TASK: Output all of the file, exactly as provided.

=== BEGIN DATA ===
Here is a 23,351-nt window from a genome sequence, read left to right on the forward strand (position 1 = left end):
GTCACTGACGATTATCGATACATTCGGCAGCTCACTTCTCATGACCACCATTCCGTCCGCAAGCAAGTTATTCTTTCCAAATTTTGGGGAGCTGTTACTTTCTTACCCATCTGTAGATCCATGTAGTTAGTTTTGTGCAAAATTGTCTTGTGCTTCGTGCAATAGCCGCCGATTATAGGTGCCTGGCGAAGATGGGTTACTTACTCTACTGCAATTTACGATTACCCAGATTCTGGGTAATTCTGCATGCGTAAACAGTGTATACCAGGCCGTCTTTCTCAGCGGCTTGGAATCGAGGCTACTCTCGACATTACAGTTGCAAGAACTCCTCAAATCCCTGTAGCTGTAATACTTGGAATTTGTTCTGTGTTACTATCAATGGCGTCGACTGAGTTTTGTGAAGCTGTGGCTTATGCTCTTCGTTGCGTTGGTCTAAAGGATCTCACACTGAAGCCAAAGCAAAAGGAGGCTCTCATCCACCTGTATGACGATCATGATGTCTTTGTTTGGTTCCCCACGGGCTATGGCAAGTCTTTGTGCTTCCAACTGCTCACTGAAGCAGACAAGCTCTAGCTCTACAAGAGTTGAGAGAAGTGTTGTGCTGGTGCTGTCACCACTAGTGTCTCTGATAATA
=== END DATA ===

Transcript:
Here is a 23,351-nt window from a genome sequence, read left to right on the forward strand (position 1 = left end):
GTCACTGACGATTATCGATACATTCGGCAGCTCACTTCTCATGACCACCATTCCGTCCGCAAGCAAGTTATTCTTTCCAAATTTTGGGGAGCTGTTACTTTCTTACCCATCTGTAGATCCATGTAGTTAGTTTTGTGCAAAATTGTCTTGTGCTTCGTGCAATAGCCGCCGATTATAGGTGCCTGGCGAAGATGGGTTACTTACTCTACTGCAATTTACGATTACCCAGATTCTGGGTAATTCTGCATGCGTAAACAGTGTATACCAGGCCGTCTTTCTCAGCGGCTTGGAATCGAGGCTACTCTCGACATTACAGTTGCAAGAACTCCTCAAATCCCTGTAGCTGTAATACTTGGAATTTGTTCTGTGTTACTATCAATGGCGTCGACTGAGTTTTGTGAAGCTGTGGCTTATGCTCTTCGTTGCGTTGGTCTAAAGGATCTCACACTGAAGCCAAAGCAAAAGGAGGCTCTCATCCACCTGTATGACGATCATGATGTCTTTGTTTGGTTCCCCACGGGCTATGGCAAGTCTTTGTGCTTCCAACTGCTCACTGAAGCAGACAAGCTCTAGCTCTACAAGAGTTGAGAGAAGTGTTGTGCTGGTGCTGTCACCACTAGTGTCTCTGATAATA